Not only this but most of the "students falling behind" that you hear about turns out to be about poverty, not about teachers or schools failing the kids. If a child lives in poverty, they are worried about when they'll eat next, are afraid that today might be the day they lose their home, might be scared for their safety in their neighborhood, etc. All of those worries/concerns/fears make it hard to focus on what your teacher is trying to teach you. It also makes it seem irrelevant. If your big concern is whether you'll get to eat dinner tonight or whether this will be the fifth night in a row that you go to bed hungry, figuring out the area of a circle can seem completely useless. Yes, learning pays off long-term, but there are big short-term concerns that drown that out.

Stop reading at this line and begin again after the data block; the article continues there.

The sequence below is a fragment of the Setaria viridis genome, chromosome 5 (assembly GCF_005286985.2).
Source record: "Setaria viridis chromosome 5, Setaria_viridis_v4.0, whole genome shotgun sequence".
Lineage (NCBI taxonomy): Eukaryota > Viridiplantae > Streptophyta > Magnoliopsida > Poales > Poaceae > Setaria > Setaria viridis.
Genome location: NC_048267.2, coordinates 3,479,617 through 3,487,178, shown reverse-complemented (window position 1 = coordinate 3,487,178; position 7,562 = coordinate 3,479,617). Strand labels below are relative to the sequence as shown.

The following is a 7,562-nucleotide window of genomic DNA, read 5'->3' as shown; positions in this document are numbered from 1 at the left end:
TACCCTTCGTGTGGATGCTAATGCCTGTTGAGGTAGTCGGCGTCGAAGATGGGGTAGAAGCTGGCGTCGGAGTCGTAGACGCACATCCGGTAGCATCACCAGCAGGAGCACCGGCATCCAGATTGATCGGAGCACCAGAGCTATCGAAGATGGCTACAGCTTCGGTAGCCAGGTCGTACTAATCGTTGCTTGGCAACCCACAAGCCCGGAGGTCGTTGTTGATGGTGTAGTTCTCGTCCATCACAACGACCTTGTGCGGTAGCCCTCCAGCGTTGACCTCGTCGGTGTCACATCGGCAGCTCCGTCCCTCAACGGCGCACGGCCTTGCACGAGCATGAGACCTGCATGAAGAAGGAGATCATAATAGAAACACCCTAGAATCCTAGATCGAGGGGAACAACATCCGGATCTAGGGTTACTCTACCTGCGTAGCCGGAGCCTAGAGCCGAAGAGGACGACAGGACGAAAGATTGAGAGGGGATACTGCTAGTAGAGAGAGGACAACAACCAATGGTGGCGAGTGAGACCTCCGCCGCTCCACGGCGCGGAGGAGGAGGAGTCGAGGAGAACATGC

Unfortunately, a lot of rich politicians/businessmen who have never had these worries/concerns like to place all of the blame on public schools and public school teachers and then lobby to pull more money from them to fund other schools for them to send their kids to. Meanwhile, the poor kids do even worse, but at least the rich folks have a nice scapegoat.